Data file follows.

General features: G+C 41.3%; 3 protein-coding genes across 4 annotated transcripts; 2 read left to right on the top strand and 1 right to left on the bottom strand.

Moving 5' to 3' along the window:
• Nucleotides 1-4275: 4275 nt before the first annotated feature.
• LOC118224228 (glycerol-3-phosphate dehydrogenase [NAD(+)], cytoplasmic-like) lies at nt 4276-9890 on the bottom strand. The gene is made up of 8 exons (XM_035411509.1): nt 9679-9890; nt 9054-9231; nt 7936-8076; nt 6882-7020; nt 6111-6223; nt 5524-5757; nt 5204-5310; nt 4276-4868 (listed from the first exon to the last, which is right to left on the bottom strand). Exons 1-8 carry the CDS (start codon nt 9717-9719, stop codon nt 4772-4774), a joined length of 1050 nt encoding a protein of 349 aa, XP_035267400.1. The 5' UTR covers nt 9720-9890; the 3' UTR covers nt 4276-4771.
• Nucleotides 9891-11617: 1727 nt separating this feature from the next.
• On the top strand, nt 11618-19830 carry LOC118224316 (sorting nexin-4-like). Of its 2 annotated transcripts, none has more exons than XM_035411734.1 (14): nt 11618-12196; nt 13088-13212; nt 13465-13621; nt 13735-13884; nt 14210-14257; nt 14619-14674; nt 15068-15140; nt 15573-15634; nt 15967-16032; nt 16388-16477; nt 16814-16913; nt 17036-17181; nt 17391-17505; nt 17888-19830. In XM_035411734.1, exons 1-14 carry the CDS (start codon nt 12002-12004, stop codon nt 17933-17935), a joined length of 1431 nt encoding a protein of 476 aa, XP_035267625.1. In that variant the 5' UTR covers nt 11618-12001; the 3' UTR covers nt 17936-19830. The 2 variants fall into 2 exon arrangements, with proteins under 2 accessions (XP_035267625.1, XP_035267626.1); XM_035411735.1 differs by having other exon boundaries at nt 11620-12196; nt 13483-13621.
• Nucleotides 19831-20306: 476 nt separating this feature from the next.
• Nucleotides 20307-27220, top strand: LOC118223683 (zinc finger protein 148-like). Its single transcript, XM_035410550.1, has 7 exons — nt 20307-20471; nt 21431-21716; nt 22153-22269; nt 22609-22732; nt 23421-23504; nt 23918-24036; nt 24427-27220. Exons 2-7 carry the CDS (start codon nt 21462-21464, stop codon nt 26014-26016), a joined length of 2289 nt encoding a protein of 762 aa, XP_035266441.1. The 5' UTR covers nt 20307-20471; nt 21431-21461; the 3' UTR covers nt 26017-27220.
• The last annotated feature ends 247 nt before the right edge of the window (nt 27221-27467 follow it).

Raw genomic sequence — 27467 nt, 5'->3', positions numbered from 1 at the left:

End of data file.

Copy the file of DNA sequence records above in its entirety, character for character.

General features: G+C 41.3%; 3 protein-coding genes across 4 annotated transcripts; 2 read left to right on the top strand and 1 right to left on the bottom strand.

Moving 5' to 3' along the window:
• Nucleotides 1-4275: 4275 nt before the first annotated feature.
• LOC118224228 (glycerol-3-phosphate dehydrogenase [NAD(+)], cytoplasmic-like) lies at nt 4276-9890 on the bottom strand. The gene is made up of 8 exons (XM_035411509.1): nt 9679-9890; nt 9054-9231; nt 7936-8076; nt 6882-7020; nt 6111-6223; nt 5524-5757; nt 5204-5310; nt 4276-4868 (listed from the first exon to the last, which is right to left on the bottom strand). Exons 1-8 carry the CDS (start codon nt 9717-9719, stop codon nt 4772-4774), a joined length of 1050 nt encoding a protein of 349 aa, XP_035267400.1. The 5' UTR covers nt 9720-9890; the 3' UTR covers nt 4276-4771.
• Nucleotides 9891-11617: 1727 nt separating this feature from the next.
• On the top strand, nt 11618-19830 carry LOC118224316 (sorting nexin-4-like). Of its 2 annotated transcripts, none has more exons than XM_035411734.1 (14): nt 11618-12196; nt 13088-13212; nt 13465-13621; nt 13735-13884; nt 14210-14257; nt 14619-14674; nt 15068-15140; nt 15573-15634; nt 15967-16032; nt 16388-16477; nt 16814-16913; nt 17036-17181; nt 17391-17505; nt 17888-19830. In XM_035411734.1, exons 1-14 carry the CDS (start codon nt 12002-12004, stop codon nt 17933-17935), a joined length of 1431 nt encoding a protein of 476 aa, XP_035267625.1. In that variant the 5' UTR covers nt 11618-12001; the 3' UTR covers nt 17936-19830. The 2 variants fall into 2 exon arrangements, with proteins under 2 accessions (XP_035267625.1, XP_035267626.1); XM_035411735.1 differs by having other exon boundaries at nt 11620-12196; nt 13483-13621.
• Nucleotides 19831-20306: 476 nt separating this feature from the next.
• Nucleotides 20307-27220, top strand: LOC118223683 (zinc finger protein 148-like). Its single transcript, XM_035410550.1, has 7 exons — nt 20307-20471; nt 21431-21716; nt 22153-22269; nt 22609-22732; nt 23421-23504; nt 23918-24036; nt 24427-27220. Exons 2-7 carry the CDS (start codon nt 21462-21464, stop codon nt 26014-26016), a joined length of 2289 nt encoding a protein of 762 aa, XP_035266441.1. The 5' UTR covers nt 20307-20471; nt 21431-21461; the 3' UTR covers nt 26017-27220.
• The last annotated feature ends 247 nt before the right edge of the window (nt 27221-27467 follow it).

Raw genomic sequence — 27467 nt, 5'->3', positions numbered from 1 at the left: